Foil Boards

Foil Boards



Early wingfoiling boards were uniformly high in volume, well over 100 litres and excess of 6ft in length regardless of rider size, until wingfoiling skill levels improved and the demands of wingers quickly outpaced wingfoiling board design constraints. Wingfoiling skills developed quickly, and with it, wingfoil board volumes quickly lowered so that as early as 2018, wingfoil boards were sub 6ft in length and nearing 50 litres, delivering high levels of manoeuvrability, high jumps and ever more radical moves. Today, we have boards under 5ft and as low as 20 litres.

The extremes of minimal wingfoiling board volumes and length we see today directly reflect the advancement of windsurfing. In windsurfing, boards become ‘sinkers’ as they lose buoyancy and cannot support the rider's body weight until they attain enough speed to overcome gravity. This advanced riding style, requiring high degrees of athleticism, has influenced the design of wingfoiling boards.


Typically, wingfoil boards are more or less rectangular, with adequate width, volume, and surface area to support the rider throughout the kneeling to standing phase. Board stability and floatation are required for most beginner to intermediate-level riders.


Emerging from high-end downwind stand-up paddleboarding, longer, narrower foil boards designed for prone downwind riding have evolved. These boards are generally in the 7-8ft range and narrower than regular wingfoiling boards, narrowing from average widths of 30-26 inches to 22-18 inches. They require a paddle and leg pumping to get going, and the ride is predominantly maintained by the kinetic energy found in surface waves, which is directly related to the lift efficiency of the hydrofoil.

Downwind-prone SUP foiling boards are designed to be long enough to accelerate on bumps and short enough to pump with the legs. Their narrow design allows them to gain speed faster through less drag, making them faster to engage the foil and gain lift.

This board style makes for an excellent light-wind wingfoiling board, and you can use smaller wings and foils than you would with a conventional wingfoiling board.


Foil boards now exist in a variety of pure and hybrid forms for:

• Wingfoiling with a wing
• Windfoiling with a sail
• Prone foiling using a paddle

Disciplines include:

• Freeriding foiling
• Freestyle foiling
• Downwinding prone SUP foiling
• Surf foiling
• Race foiling

For each foiling variant, discipline boards are refined to improve performance.


1 litre of volume will support 1kg of weight. If the volume of your foil board equals that of your body mass, the foil board will be just below the surface. The more volume there is over and above your body mass, the more buoyancy and support you will have.

• Aim for 20-30 litres over and above your body mass when learning.
• For intermediate riding, 10-20 litres over and above your body mass.
• For advanced riders, there are no limits to having a volume less than your body mass.

Critically, the strength of the wind (force) will determine how much body weight (mass) can be efficiently powered and moved in combination with the lift from the hydrofoil. The higher the wind strength, the higher the skill levels and the smaller the foil board can be, though with downwind foiling, you will generally have a larger-volume board closer to or above your body mass.


Uncluttered wingfoiling deck configurations often feature dished decks, which offer improved foot traction and security and a slightly lower rider centre of gravity.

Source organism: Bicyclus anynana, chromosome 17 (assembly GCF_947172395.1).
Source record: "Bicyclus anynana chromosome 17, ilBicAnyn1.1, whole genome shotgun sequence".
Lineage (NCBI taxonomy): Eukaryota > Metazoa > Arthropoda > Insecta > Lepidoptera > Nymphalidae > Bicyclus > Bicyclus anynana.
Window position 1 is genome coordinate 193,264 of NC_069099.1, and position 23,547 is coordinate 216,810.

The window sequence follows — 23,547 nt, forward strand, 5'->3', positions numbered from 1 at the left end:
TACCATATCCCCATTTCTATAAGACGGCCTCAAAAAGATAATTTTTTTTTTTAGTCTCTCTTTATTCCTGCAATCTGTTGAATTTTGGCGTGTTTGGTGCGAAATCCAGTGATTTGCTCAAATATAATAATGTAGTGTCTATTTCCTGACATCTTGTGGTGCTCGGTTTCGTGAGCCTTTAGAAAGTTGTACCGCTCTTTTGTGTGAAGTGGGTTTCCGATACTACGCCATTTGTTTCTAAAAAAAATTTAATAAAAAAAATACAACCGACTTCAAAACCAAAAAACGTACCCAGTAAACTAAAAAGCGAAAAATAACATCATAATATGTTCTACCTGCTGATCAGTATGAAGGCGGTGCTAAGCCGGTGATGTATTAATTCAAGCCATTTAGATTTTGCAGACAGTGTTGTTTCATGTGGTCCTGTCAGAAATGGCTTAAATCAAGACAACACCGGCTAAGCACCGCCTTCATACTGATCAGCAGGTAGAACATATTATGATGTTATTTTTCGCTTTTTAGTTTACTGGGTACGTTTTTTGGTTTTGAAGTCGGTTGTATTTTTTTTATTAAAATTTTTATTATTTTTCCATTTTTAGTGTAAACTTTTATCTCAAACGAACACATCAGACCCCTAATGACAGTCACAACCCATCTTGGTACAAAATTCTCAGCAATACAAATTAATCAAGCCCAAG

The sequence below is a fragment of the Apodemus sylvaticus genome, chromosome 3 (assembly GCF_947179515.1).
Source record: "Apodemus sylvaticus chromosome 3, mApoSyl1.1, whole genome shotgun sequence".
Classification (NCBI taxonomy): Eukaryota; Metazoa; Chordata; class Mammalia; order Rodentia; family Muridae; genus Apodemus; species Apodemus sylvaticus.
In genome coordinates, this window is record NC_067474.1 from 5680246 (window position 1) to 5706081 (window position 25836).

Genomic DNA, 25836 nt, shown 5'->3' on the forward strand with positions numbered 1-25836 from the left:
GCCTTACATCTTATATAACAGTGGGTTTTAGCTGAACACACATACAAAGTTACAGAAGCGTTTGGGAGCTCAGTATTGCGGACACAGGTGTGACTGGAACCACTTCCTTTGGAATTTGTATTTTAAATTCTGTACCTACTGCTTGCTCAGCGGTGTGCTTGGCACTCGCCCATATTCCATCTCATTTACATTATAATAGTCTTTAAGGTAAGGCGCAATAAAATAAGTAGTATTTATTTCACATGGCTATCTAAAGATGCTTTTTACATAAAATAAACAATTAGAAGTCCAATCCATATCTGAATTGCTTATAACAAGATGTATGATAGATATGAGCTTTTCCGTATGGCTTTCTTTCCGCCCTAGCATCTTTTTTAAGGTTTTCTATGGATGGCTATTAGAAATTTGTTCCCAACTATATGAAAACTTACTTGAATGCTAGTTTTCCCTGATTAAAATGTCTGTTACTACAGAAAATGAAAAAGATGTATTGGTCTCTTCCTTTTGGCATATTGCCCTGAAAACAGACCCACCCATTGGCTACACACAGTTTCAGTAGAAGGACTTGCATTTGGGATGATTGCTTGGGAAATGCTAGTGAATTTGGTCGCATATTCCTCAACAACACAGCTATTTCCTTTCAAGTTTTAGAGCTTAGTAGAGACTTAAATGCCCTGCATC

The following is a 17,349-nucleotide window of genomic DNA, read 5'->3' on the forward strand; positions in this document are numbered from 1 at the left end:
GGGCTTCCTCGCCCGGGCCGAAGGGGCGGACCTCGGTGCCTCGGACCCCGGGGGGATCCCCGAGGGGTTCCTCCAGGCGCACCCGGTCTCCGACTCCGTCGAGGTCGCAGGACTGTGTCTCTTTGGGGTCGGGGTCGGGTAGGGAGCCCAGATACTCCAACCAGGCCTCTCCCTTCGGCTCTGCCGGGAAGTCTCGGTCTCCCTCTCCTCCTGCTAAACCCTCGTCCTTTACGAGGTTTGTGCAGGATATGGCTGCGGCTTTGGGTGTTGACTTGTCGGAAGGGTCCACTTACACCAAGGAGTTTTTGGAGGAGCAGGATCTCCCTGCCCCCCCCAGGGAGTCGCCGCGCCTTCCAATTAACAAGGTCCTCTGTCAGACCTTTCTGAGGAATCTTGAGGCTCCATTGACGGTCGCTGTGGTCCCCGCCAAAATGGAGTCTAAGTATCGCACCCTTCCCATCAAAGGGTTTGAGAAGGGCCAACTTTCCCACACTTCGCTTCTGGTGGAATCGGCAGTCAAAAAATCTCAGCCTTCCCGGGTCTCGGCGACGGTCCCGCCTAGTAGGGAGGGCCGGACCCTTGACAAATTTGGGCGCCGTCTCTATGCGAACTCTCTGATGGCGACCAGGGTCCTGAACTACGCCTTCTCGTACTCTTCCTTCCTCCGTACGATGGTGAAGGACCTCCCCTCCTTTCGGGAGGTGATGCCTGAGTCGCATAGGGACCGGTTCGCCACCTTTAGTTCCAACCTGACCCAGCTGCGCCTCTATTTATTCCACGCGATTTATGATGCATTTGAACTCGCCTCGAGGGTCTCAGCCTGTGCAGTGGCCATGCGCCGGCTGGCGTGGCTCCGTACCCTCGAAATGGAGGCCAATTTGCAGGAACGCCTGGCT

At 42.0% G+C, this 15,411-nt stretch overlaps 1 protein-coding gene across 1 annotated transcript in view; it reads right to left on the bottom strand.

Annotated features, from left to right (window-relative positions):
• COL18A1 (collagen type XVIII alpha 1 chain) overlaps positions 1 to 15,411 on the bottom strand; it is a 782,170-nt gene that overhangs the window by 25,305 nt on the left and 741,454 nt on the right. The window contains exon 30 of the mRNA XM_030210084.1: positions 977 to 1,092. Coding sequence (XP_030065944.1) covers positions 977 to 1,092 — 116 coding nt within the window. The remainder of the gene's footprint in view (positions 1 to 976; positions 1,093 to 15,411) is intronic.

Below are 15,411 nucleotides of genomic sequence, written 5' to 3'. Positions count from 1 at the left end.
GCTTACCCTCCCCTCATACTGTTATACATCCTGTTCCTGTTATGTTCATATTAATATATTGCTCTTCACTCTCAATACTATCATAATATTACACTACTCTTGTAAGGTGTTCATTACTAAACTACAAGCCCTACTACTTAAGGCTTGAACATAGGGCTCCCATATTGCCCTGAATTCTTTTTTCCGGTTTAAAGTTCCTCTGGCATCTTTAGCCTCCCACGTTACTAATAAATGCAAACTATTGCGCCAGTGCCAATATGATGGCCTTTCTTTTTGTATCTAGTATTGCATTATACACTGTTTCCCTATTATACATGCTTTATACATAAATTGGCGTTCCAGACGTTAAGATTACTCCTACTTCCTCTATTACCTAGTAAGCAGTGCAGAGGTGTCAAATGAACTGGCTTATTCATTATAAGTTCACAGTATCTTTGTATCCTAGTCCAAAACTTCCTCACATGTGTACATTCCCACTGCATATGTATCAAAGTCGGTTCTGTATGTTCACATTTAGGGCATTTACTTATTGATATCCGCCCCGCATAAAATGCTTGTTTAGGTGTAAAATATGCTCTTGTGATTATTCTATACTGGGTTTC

Foot straps are included for rear and front foot security when winging or prone SUP foiling, though it's optional to ride with or without straps, depending on your riding style or intentions. It's common to attach only two straps. Multiple screw-down points are included for multiple variations of foot strap placement.

Rear Strap: Generally directly over the mast of the hydrofoil.
Front Strap: You set this strap at an angle depending on whether you ride predominantly with a regular stance or switch in relation to waves and swell.
Down the Line Placement: The front and rear straps should parallel the board (no offset). These are often preferred for freestyling.
V-Straps (front): These allow for added rail pressure and high-speed riding, whether goofy or regular and are liked by some freestyle riders.

Foostrap tension should be relatively loose when learning to foil so that you can kick the board away from you during a fall.


Rocker: The rocker refers to the board's curvature from nose to tail. Flatter rockers promote higher speed and glide, while those with greater rockers provide better manoeuvrability.

Outline: The outline affects its turning ability and stability. A rounded outline can be more manoeuvrable, while a straighter outline with parallel rails offers added stability.

Foil Mount: It's important to check that your board is compatible with the hydrofoil connection, dual USB box plate, or Turtle. 


Inflatable Foil Boards: Uniquely designed for travel and easily inflated and deflated, these inflatable wingfoil boards are a fantastic addition to your quiver when you want to travel hassle-free. They can also be an ideal choice for the learner wingfoiller and schools. The better setups include a carbon mast plate to fit a plate mast connector as found on our 5'4 130 litre Skywave Air and our 6'6 170 litre Skywave Air inflatable wingfoil boards. 

Carbon Fibre Epoxy: These wingfoil boards offer the ultimate in lightness and robustness in construction, in addition to reduced flex, for the ultimate in response times and rider comfort as used with our Skywave, Rapide and Tempest wingfoil boards.

Fibreglass Epoxy: Great value construction, offering easy repair for minimal additional weight.